The Israeli startup’s surgical device finds life-threatening conditions.
By Yakir Benzion, United With Israel
The U.S. Food and Drug Administration has awarded an Israeli company the elite status of “FDA Breakthrough Designation” for developing a new system for the early detection of ‘anastomotic leaks’ – the most life-threatening complication from gastrointestinal surgery, Exero Medical reported Tuesday.
The National Institutes of Health says “Anastomotic leaks are among the most dreaded complications after colorectal surgery,” which tens of thousands of Americans undergo each year. When the intestines are sewn back together, the closure must be 100 percent, as any leakage can lead to fatal infections.
Founded in 2018, Exero Medical created a patent-pending implantable biodegradable wireless sensor designed to continuously monitor the GI tract near the surgical site, alerting physicians to potential anastomotic leakage after an operation. The system prevents complications by warning physicians of a potential leak, enabling early intervention.
The company discovered an added benefit because their device can also identify proper tissue healing that enables a healthy patient to be discharged earlier.
“In the realm of early detection of anastomotic leaks, there is currently no [other] technology that offers clinicians insights on the state of a patient’s internal tissue healing following resection surgery in the GI [tract],” said Exero Medical CEO, Erez Shor. “The time needed today to obtain definitive diagnosis of a leak often puts the patient in a critical state of health.”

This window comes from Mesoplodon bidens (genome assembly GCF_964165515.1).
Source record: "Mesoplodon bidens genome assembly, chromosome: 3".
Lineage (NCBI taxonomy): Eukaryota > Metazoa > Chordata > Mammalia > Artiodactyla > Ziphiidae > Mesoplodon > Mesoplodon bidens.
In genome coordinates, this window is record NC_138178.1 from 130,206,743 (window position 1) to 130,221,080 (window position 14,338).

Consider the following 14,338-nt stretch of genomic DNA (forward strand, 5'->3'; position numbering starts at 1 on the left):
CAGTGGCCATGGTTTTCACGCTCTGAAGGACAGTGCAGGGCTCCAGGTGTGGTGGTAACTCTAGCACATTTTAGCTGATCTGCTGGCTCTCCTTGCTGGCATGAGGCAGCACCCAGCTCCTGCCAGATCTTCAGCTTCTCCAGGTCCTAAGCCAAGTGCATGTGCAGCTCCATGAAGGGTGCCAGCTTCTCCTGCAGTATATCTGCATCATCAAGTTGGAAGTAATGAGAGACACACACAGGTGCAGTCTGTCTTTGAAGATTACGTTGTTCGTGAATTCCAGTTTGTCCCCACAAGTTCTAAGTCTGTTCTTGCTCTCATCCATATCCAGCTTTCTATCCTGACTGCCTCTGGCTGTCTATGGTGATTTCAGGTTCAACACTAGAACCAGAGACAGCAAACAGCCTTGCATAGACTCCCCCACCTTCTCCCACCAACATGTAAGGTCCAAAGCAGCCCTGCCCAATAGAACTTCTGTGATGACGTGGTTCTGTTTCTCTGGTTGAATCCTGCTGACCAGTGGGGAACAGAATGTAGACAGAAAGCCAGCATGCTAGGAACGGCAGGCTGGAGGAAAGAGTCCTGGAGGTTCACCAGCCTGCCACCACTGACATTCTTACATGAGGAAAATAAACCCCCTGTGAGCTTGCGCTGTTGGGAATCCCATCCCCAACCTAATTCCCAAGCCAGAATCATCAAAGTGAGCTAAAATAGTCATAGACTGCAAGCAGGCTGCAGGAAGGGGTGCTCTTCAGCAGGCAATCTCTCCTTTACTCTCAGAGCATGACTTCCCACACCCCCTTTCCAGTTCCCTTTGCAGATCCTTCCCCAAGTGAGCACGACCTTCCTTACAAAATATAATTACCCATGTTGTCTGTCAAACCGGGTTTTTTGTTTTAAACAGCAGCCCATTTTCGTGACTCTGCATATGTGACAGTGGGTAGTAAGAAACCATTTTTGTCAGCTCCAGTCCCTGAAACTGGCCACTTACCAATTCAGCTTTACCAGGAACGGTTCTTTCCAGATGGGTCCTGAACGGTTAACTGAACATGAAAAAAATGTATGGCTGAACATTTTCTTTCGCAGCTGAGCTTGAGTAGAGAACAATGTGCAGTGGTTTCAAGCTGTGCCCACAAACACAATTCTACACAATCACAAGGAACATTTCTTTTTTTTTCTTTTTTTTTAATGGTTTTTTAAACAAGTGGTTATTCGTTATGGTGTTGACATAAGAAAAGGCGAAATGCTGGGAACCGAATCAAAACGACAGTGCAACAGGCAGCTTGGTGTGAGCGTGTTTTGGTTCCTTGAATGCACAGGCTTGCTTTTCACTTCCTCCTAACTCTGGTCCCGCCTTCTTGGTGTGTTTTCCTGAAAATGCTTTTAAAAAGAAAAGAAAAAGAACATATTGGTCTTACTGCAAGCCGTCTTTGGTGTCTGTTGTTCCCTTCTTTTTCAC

“Alternatively, some surgeons order invasive interventions as a precautionary step, putting patients through often-unnecessary additional procedures,” Shor added. “Our system is designed to provide clinicians the needed data on tissue healing well before a patient reaches a catastrophic situation, enabling more precise and effective intervention, minimizing complications and potentially saving lives.”
Exero Medical demonstrated to the FDA that its smart sensor for the early detection of the potentially lethal leakage following GI surgery not only works, but also “represents a breakthrough that may demonstrate substantial improvement over any available solution.”
The FDA scrutinized the company’s pre-clinical data from its animal studies as well as clinical data collected in the first in-human feasibility trial conducted at Rabin Medical Center in Tel Aviv.
“We are thrilled to work with the FDA to optimize our regulatory process. I expect the rapid interaction with FDA will reduce our time to market,” said Shor.
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